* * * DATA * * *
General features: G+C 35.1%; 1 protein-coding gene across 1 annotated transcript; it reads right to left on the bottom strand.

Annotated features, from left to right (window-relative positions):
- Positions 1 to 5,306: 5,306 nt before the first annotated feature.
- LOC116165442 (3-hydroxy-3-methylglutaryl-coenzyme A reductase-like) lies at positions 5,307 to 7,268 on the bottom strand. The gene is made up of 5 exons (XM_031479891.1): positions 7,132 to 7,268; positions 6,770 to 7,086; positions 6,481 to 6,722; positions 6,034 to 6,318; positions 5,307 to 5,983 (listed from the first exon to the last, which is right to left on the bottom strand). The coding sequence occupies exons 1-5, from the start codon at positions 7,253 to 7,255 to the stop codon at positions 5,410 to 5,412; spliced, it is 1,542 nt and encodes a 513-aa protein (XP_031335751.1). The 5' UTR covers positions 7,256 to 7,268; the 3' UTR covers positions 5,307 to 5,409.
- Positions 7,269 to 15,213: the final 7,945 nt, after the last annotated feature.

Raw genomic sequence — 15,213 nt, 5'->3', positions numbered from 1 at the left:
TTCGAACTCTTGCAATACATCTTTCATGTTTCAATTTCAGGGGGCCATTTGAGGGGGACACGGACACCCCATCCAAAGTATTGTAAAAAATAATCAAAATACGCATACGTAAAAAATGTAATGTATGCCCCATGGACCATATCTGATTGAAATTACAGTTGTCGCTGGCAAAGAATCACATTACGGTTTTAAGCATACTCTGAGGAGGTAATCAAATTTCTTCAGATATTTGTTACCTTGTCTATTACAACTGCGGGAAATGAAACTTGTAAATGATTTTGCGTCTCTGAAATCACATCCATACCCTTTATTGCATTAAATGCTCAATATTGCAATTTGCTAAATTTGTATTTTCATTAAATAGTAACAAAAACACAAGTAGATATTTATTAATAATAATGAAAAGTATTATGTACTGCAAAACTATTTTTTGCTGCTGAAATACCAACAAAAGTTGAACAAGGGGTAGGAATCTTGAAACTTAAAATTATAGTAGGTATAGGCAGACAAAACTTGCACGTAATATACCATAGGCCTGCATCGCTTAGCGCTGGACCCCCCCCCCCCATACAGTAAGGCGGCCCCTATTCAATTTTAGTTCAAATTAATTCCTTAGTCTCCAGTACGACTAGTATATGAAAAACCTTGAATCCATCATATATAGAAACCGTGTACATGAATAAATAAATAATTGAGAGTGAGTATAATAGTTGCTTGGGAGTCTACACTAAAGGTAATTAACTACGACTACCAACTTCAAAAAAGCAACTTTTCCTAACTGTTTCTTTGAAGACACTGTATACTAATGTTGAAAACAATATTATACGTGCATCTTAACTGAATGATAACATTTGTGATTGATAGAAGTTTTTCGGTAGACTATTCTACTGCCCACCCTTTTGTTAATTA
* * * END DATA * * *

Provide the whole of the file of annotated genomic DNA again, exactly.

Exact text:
General features: G+C 35.1%; 1 protein-coding gene across 1 annotated transcript; it reads right to left on the bottom strand.

Annotated features, from left to right (window-relative positions):
- Positions 1 to 5,306: 5,306 nt before the first annotated feature.
- LOC116165442 (3-hydroxy-3-methylglutaryl-coenzyme A reductase-like) lies at positions 5,307 to 7,268 on the bottom strand. The gene is made up of 5 exons (XM_031479891.1): positions 7,132 to 7,268; positions 6,770 to 7,086; positions 6,481 to 6,722; positions 6,034 to 6,318; positions 5,307 to 5,983 (listed from the first exon to the last, which is right to left on the bottom strand). The coding sequence occupies exons 1-5, from the start codon at positions 7,253 to 7,255 to the stop codon at positions 5,410 to 5,412; spliced, it is 1,542 nt and encodes a 513-aa protein (XP_031335751.1). The 5' UTR covers positions 7,256 to 7,268; the 3' UTR covers positions 5,307 to 5,409.
- Positions 7,269 to 15,213: the final 7,945 nt, after the last annotated feature.

Raw genomic sequence — 15,213 nt, 5'->3', positions numbered from 1 at the left:
TTCGAACTCTTGCAATACATCTTTCATGTTTCAATTTCAGGGGGCCATTTGAGGGGGACACGGACACCCCATCCAAAGTATTGTAAAAAATAATCAAAATACGCATACGTAAAAAATGTAATGTATGCCCCATGGACCATATCTGATTGAAATTACAGTTGTCGCTGGCAAAGAATCACATTACGGTTTTAAGCATACTCTGAGGAGGTAATCAAATTTCTTCAGATATTTGTTACCTTGTCTATTACAACTGCGGGAAATGAAACTTGTAAATGATTTTGCGTCTCTGAAATCACATCCATACCCTTTATTGCATTAAATGCTCAATATTGCAATTTGCTAAATTTGTATTTTCATTAAATAGTAACAAAAACACAAGTAGATATTTATTAATAATAATGAAAAGTATTATGTACTGCAAAACTATTTTTTGCTGCTGAAATACCAACAAAAGTTGAACAAGGGGTAGGAATCTTGAAACTTAAAATTATAGTAGGTATAGGCAGACAAAACTTGCACGTAATATACCATAGGCCTGCATCGCTTAGCGCTGGACCCCCCCCCCCCATACAGTAAGGCGGCCCCTATTCAATTTTAGTTCAAATTAATTCCTTAGTCTCCAGTACGACTAGTATATGAAAAACCTTGAATCCATCATATATAGAAACCGTGTACATGAATAAATAAATAATTGAGAGTGAGTATAATAGTTGCTTGGGAGTCTACACTAAAGGTAATTAACTACGACTACCAACTTCAAAAAAGCAACTTTTCCTAACTGTTTCTTTGAAGACACTGTATACTAATGTTGAAAACAATATTATACGTGCATCTTAACTGAATGATAACATTTGTGATTGATAGAAGTTTTTCGGTAGACTATTCTACTGCCCACCCTTTTGTTAATTA